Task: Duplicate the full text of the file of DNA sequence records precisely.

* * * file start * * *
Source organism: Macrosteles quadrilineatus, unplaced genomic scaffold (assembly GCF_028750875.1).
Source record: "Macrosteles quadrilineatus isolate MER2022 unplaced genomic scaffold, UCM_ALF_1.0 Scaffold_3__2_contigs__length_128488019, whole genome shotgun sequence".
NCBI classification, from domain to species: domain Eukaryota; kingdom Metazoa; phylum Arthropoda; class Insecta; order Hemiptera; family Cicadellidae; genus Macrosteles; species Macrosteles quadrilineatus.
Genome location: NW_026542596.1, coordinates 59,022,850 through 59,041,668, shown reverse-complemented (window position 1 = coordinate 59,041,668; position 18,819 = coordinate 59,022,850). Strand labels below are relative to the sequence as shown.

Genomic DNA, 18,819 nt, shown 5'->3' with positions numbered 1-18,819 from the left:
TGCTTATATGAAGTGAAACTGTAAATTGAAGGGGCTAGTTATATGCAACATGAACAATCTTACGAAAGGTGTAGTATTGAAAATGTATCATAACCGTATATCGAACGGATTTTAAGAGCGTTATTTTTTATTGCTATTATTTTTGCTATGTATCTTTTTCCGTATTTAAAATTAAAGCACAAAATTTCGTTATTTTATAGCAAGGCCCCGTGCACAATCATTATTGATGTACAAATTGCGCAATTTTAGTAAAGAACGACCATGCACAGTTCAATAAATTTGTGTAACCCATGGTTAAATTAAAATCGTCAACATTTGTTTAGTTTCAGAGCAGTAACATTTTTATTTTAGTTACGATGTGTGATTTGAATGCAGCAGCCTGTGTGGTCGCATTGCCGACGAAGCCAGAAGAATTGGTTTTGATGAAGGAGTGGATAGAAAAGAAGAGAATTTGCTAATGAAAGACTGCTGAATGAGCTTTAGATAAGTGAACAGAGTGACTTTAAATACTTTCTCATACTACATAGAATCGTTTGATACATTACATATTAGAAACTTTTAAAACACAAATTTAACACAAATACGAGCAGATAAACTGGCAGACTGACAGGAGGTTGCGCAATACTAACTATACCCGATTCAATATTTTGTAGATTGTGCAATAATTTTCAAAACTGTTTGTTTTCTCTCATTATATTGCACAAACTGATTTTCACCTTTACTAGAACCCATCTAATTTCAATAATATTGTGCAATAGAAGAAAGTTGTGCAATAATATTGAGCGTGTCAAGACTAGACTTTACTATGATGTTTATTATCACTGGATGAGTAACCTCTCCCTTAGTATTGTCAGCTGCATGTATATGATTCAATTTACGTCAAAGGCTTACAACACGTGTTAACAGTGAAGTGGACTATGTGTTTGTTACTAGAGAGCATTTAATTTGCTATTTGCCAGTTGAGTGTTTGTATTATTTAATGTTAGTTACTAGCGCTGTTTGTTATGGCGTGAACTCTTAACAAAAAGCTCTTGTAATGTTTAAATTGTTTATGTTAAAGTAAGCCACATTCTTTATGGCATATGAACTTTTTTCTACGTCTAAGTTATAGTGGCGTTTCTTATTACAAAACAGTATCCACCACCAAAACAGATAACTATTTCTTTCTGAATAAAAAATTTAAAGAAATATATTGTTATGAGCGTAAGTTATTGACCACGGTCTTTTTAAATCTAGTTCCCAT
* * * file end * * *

Source organism: Macrosteles quadrilineatus, unplaced genomic scaffold (assembly GCF_028750875.1).
Source record: "Macrosteles quadrilineatus isolate MER2022 unplaced genomic scaffold, UCM_ALF_1.0 Scaffold_3__2_contigs__length_128488019, whole genome shotgun sequence".
NCBI classification, from domain to species: domain Eukaryota; kingdom Metazoa; phylum Arthropoda; class Insecta; order Hemiptera; family Cicadellidae; genus Macrosteles; species Macrosteles quadrilineatus.
Genome location: NW_026542596.1, coordinates 59,022,850 through 59,041,668, shown reverse-complemented (window position 1 = coordinate 59,041,668; position 18,819 = coordinate 59,022,850). Strand labels below are relative to the sequence as shown.

Genomic DNA, 18,819 nt, shown 5'->3' with positions numbered 1-18,819 from the left:
TGCTTATATGAAGTGAAACTGTAAATTGAAGGGGCTAGTTATATGCAACATGAACAATCTTACGAAAGGTGTAGTATTGAAAATGTATCATAACCGTATATCGAACGGATTTTAAGAGCGTTATTTTTTATTGCTATTATTTTTGCTATGTATCTTTTTCCGTATTTAAAATTAAAGCACAAAATTTCGTTATTTTATAGCAAGGCCCCGTGCACAATCATTATTGATGTACAAATTGCGCAATTTTAGTAAAGAACGACCATGCACAGTTCAATAAATTTGTGTAACCCATGGTTAAATTAAAATCGTCAACATTTGTTTAGTTTCAGAGCAGTAACATTTTTATTTTAGTTACGATGTGTGATTTGAATGCAGCAGCCTGTGTGGTCGCATTGCCGACGAAGCCAGAAGAATTGGTTTTGATGAAGGAGTGGATAGAAAAGAAGAGAATTTGCTAATGAAAGACTGCTGAATGAGCTTTAGATAAGTGAACAGAGTGACTTTAAATACTTTCTCATACTACATAGAATCGTTTGATACATTACATATTAGAAACTTTTAAAACACAAATTTAACACAAATACGAGCAGATAAACTGGCAGACTGACAGGAGGTTGCGCAATACTAACTATACCCGATTCAATATTTTGTAGATTGTGCAATAATTTTCAAAACTGTTTGTTTTCTCTCATTATATTGCACAAACTGATTTTCACCTTTACTAGAACCCATCTAATTTCAATAATATTGTGCAATAGAAGAAAGTTGTGCAATAATATTGAGCGTGTCAAGACTAGACTTTACTATGATGTTTATTATCACTGGATGAGTAACCTCTCCCTTAGTATTGTCAGCTGCATGTATATGATTCAATTTACGTCAAAGGCTTACAACACGTGTTAACAGTGAAGTGGACTATGTGTTTGTTACTAGAGAGCATTTAATTTGCTATTTGCCAGTTGAGTGTTTGTATTATTTAATGTTAGTTACTAGCGCTGTTTGTTATGGCGTGAACTCTTAACAAAAAGCTCTTGTAATGTTTAAATTGTTTATGTTAAAGTAAGCCACATTCTTTATGGCATATGAACTTTTTTCTACGTCTAAGTTATAGTGGCGTTTCTTATTACAAAACAGTATCCACCACCAAAACAGATAACTATTTCTTTCTGAATAAAAAATTTAAAGAAATATATTGTTATGAGCGTAAGTTATTGACCACGGTCTTTTTAAATCTAGTTCCCAT